Bulk Buying Ban On Investors To Cool Housing Market

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Wealthy Malaysians are more likely to invest in overseas property than other affluent Asia-Pacific buyers.

A new report from HSBC bank revealed 55% of Malaysians own a property in another country compared to 45% from China and 44% from Hong Kong.

And at least a third of Malaysians own a property in neighbouring Singapore.

Australia was the next most favoured investment spot; where a quarter own a property, followed by Britain, where 14% have invested.

The most favoured overseas property destinations for wealthy Asians are Britain and the US.

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Meanwhile, the key reason driving Malaysians to look overseas to invest in property is tight regulation of the housing market in Malaysia.

House price bubble fears

The government fears a housing price bubble driven by speculation and has repeatedly stepped in to raise capital gains tax, restrict mortgages and regulate house building in a bid to take the heat out of the market.

The HSBC survey suggests although this may be working in Malaysia, investors are simply displaced to other markets where they also drive up prices.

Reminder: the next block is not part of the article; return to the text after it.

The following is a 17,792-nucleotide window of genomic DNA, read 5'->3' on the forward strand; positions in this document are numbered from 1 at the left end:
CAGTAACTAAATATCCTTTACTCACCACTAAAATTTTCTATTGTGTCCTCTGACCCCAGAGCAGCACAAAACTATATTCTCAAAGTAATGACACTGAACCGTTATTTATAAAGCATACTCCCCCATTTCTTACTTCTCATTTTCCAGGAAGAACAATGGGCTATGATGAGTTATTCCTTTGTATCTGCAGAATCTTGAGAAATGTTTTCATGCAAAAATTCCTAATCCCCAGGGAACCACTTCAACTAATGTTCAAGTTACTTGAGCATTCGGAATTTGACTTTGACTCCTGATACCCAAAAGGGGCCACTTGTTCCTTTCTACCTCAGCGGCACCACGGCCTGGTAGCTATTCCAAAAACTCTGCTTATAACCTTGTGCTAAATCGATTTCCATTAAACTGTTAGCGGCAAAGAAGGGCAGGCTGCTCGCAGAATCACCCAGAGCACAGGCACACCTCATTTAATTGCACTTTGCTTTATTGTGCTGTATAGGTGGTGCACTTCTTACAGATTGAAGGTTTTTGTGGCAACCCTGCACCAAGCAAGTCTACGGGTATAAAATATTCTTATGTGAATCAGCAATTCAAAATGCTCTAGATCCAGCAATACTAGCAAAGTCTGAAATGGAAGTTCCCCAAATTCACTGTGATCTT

The next proposal from the government is to ration property sales by banning builders from selling more than four properties to a single investor without permission.

The Ministry of Urban Wellbeing, Housing and Local Government is drafting guidelines which are planned to take effect from March 2014.

The idea is to stop wealthy investors and property clubs from negotiating bulk purchases for investors.

Property speculators

“Property speculators and investors are not breaking any laws, but their activities are undermining the housing market and leading to fluctuating prices and a shortage of homes for ordinary buyers who need somewhere to live,” said a government spokesman.

“We want to see a healthy housing market where demand matches supply and prices rise or fall as a result rather than the current market which is driven by speculation that prices will keep rising.”

Before releasing details of the curb on bulk property sales, the government is discussing the proposal with house builders and real estate professionals.

“One of our plans is to collate a comprehensive database of home owners and buyers so we can identify individuals or organisations that are bulk buying,” said the spokesman.

Property prices in Malaysia jumped by 12% in 2012 and were rising fast last year, but are reportedly cooling thanks to the government restrictions.

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